Because the last Government left us with no money, and we are weighed down by massive deficits and debts, the Chancellor had no scope to reduce taxation on Wed., and no option but to deliver a fiscally 'neutral' budget. This blog outlines what I saw as the significant taxation announcements within this 'neutral' budget - of which there are three biggies. I do not include the reduction in the top rate of tax from 50% to 45% (from 2013), because it has almost no impact on taxation receipts. The 50% tax rate makes no economic sense at all. Gordon Brown set it as a political 'trap' for the incoming Government when he realised he was going to lose in 2010. So its no surprise that Labour are seeking to make a big deal of it. Personally, I do not think this will concern most people - because they are not daft. There are several more important changes.
The three 'biggies' are personal taxation allowances, corporation tax, and the freeze on age-related allowances (so-called Granny Tax). My aim is to be factual rather than partisan in my commentary because I've been surprised by the lack of knowledge that I've encountered. I'll be willing to be more opinionated in any comments.
The decision which dominated the Budget was the raising of the personal tax allowance from £8105 to £9,205. This took another 840,000 people out of the tax system altogether (42,000 in Wales). The allowance was £6475 when the Coalition Gov't came to power. Since then 2 million people have been lifted out of the tax system. This is a dramatic change in how Gov't raises taxes.
The second big change is the reduction of Corporation Tax by an extra 1p. This tax is being reduced from 26% t0 24% this year, adding to previous reductions and with further reductions to come. The aim is to encourage business to locate in the UK, and the decision by GlaxoSmithKline to confirm its £500 million, 1000 job investment on the back of the budget was great news. This change is the Chancellor's main weapon to create jobs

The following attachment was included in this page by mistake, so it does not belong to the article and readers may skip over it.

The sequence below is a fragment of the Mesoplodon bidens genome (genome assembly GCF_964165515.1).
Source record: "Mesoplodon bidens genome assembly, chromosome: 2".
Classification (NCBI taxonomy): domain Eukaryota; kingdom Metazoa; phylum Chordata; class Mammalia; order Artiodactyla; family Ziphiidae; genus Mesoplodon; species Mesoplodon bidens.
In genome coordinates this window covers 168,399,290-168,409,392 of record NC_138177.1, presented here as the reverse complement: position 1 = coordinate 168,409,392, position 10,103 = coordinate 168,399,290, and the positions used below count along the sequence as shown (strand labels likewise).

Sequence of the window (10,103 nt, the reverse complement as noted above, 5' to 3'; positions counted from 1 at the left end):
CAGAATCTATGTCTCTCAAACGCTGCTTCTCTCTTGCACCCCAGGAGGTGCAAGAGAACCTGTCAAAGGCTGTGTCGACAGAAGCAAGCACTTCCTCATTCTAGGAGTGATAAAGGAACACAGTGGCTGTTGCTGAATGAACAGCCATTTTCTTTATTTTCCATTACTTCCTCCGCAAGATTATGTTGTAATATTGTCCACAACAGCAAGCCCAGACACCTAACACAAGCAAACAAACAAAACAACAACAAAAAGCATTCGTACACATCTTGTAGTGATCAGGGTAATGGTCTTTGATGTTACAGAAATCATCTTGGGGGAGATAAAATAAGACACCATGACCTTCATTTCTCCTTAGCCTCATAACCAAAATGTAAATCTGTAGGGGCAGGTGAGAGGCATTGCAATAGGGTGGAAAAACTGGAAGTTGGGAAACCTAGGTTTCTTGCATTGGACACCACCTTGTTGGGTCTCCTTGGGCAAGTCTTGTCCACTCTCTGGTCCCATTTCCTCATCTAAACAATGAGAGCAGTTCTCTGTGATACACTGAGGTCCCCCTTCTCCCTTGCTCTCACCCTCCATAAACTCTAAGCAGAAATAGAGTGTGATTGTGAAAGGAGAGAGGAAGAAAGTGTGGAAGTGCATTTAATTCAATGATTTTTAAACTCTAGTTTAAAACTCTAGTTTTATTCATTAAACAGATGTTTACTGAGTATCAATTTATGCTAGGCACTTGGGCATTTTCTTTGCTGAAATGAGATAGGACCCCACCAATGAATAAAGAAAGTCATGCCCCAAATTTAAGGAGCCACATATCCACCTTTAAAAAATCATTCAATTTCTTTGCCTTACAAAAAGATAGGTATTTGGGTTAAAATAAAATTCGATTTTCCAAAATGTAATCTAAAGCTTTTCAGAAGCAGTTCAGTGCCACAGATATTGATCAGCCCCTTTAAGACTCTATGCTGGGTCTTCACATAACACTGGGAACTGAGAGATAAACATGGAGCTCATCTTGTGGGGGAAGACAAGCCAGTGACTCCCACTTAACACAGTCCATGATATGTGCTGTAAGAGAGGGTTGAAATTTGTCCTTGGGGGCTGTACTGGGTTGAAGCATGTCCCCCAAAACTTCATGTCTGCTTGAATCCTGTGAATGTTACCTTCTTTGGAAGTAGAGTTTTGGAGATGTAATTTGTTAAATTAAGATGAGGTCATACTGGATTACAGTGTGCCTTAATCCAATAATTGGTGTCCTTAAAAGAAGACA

The third big decision is more controversial, and has been much criticised. I've had several protesting emails over the decision to freeze age-related tax allowances. At present the age-related tax-free allowance is £10,200, (while the general personal allowance is being increased to £9205. There is no 'cash' reduction to the tax free threshold - but of course its 'value' will be lessened by inflation. Also, the impact of the decision is ameliorated by an increase of 5% in the state pension. It will remain at £10,200 until the personal allowance catches up. The intention is that personal income tax allowances of everyone should be the same, irrespective of age.
Because this third change is so controversial, I've had to think about it a lot. I don't pretend its easy, or that I like it, or that its popular, or that its not negative for the pensioners it effects. But my experience of talking to constituents is that the people under greatest financial pressure are young people with children. We have to ask ourselves whether we can justify a system of tax allowances which discriminates against them. The underlying issue facing the Chancellor is that he has to produce a 'coalition' budget - and there is simply no money to introduce the required changes in priority. The overall taxation product cannot be reduced. Tough decisions. Certainly not a budget for votes, but a budget that supports our poorest citizens and is right for the nation. Now I am being political, I suppose.